The pro-government fighters said they're angry about the U.S. decision to arm the opposition, especially since members of al-Nusra Front have joined the rebels.

    In recent weeks, the rebels have suffered a series of devastating setbacks. Their loss of the stronghold Qusayr coincided with the arrival of Hezbollah fighters supporting Syrian troops.

    Syrian rebels have pleaded for anti-tank and anti-aircraft weapons, saying they are outgunned by President Bashar al-Assad's military.

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    The U.S. has a new game plan

    Obama has not detailed the increased military support, but Washington officials told CNN that the plan includes providing small arms, ammunition and possibly anti-tank weapons to the rebels.

    The chairman of the Senate Foreign Relations Committee told CNN's Candy Crowley there is a strong consensus on arming Syrian rebels.

    "As the Foreign Relations Committee voted nearly a month ago on a strong bipartisan vote of 15-3 ... we believe the rebels need to be armed, the moderate elements of those rebels," said Sen. Robert Menendez, D-New Jersey.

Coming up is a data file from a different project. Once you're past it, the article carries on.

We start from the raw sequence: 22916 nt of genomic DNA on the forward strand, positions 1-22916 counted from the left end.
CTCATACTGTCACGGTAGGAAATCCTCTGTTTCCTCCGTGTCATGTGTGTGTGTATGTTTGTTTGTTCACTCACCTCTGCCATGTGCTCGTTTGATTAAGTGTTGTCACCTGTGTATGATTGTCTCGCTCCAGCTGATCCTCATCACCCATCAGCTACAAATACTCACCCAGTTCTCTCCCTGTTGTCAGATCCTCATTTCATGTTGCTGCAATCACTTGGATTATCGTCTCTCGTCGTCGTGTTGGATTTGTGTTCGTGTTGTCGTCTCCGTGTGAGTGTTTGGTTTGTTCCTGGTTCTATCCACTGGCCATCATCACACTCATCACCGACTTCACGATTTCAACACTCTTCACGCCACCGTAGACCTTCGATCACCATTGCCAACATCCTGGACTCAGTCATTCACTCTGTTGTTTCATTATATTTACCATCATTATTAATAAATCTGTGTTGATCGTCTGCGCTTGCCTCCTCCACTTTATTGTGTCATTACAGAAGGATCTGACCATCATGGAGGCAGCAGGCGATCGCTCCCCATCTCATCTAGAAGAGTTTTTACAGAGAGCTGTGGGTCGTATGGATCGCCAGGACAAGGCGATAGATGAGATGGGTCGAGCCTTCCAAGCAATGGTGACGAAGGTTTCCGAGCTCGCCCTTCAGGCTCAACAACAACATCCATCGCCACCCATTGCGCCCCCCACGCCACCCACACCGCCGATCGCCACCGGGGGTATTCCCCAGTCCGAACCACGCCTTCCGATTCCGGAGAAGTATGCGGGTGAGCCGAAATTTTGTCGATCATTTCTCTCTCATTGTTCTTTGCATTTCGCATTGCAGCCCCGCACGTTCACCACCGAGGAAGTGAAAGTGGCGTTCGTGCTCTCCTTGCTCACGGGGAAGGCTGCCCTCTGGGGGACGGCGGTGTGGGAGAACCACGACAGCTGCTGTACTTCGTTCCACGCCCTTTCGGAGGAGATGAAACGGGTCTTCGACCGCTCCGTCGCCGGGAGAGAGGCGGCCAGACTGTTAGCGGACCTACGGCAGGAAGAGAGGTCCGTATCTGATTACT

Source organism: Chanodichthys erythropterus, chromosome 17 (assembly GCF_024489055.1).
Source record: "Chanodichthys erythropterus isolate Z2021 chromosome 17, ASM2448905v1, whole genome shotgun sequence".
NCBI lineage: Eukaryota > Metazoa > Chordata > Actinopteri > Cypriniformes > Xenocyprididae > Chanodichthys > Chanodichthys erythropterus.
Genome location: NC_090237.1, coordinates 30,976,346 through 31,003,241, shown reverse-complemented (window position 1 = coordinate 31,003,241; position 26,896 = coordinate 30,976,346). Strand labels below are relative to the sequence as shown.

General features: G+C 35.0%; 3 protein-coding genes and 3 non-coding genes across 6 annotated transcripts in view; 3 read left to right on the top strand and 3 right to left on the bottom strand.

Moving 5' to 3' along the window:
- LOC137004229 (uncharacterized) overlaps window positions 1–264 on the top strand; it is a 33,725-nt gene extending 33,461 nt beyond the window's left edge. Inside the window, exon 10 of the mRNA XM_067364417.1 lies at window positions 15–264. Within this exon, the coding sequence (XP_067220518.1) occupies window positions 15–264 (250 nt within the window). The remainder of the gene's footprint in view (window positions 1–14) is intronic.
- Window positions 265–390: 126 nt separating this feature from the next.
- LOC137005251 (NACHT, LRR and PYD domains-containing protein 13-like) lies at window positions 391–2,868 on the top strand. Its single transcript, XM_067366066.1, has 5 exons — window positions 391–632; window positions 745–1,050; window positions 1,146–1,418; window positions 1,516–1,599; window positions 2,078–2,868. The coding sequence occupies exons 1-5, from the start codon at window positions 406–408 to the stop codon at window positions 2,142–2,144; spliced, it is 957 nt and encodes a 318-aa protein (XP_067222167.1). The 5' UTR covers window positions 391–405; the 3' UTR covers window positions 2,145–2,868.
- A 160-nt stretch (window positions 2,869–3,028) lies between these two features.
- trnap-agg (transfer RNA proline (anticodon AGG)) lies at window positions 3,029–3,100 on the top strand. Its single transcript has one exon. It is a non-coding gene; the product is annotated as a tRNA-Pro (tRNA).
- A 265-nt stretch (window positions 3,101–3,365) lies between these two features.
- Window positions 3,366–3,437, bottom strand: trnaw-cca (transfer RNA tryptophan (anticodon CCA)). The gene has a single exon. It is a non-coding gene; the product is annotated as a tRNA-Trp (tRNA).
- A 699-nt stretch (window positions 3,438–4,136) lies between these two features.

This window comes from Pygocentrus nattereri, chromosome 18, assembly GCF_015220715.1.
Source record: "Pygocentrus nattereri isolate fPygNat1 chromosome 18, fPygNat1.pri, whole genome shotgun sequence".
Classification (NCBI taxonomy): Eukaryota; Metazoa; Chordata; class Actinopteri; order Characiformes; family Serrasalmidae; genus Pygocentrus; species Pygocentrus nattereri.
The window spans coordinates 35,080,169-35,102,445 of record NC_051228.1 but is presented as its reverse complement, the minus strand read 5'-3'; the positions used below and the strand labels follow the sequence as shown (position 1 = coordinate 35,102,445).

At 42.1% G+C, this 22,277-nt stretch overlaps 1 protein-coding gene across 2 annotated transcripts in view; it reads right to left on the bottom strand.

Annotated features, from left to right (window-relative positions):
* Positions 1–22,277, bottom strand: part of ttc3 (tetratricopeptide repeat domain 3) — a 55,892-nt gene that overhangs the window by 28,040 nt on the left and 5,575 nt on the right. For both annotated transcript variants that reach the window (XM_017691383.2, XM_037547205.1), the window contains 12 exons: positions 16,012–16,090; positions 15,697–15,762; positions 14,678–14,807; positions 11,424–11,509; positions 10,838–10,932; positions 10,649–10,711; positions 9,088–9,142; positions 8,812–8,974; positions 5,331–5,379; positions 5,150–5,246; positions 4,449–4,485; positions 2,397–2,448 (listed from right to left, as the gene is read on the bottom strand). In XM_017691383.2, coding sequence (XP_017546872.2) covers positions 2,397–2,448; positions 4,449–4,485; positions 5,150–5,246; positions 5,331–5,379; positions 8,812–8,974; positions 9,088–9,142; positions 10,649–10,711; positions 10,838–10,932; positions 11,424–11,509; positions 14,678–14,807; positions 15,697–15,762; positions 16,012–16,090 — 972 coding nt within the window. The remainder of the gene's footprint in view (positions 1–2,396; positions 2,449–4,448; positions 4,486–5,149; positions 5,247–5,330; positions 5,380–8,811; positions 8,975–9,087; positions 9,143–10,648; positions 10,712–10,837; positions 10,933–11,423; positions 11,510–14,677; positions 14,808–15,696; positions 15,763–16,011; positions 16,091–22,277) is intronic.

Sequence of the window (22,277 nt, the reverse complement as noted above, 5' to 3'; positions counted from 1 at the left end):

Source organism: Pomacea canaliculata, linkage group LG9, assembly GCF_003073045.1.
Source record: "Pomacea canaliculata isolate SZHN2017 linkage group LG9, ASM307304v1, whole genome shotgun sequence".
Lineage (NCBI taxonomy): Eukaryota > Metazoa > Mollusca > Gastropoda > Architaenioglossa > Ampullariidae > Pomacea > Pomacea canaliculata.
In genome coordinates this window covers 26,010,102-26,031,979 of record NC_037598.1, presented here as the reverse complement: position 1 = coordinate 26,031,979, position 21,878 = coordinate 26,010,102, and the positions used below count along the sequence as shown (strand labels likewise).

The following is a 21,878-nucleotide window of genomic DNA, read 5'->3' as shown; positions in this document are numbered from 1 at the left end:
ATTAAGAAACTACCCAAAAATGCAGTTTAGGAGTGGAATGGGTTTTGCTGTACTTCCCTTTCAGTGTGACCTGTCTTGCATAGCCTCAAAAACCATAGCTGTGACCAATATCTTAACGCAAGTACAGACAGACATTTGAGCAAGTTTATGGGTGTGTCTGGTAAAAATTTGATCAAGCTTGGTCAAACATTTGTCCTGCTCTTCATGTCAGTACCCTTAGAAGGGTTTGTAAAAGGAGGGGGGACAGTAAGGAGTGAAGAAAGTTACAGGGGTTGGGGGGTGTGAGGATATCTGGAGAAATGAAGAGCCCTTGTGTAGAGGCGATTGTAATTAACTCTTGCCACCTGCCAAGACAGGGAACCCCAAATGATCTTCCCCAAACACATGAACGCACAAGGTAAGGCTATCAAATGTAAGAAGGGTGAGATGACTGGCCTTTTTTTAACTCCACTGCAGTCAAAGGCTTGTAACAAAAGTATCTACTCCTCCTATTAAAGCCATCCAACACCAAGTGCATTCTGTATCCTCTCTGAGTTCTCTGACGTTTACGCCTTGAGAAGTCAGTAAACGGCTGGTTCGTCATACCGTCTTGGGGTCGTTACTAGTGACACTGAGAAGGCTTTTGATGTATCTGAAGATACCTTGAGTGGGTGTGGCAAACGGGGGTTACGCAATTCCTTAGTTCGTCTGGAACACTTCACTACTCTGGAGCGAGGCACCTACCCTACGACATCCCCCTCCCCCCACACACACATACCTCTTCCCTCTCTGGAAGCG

"Public intelligence sources have said that we've come to know who, in fact, we could ultimately arm. And the reality is we need to tip the scales, not simply to nudge them. And the president's moving in the right direction."

    Britain has not decided whether to provide weapons to rebels but has provided technical assistance and training alongside the United States, France and its other allies.

    "I'm in no doubt that responsibility lies with President Assad. It is the onslaught that he has inflicted on his own people which is the primary cause of the suffering, the humanitarian catastrophe and the deaths we have seen," British Prime Minister David Cameron said Sunday.

    Russia's president said he believed both sides were responsible for the bloodshed. Putin said he hoped the G8 summit this week would help broker a peace deal to end the carnage.

    But it's unclear how many more lives may be lost in the meantime.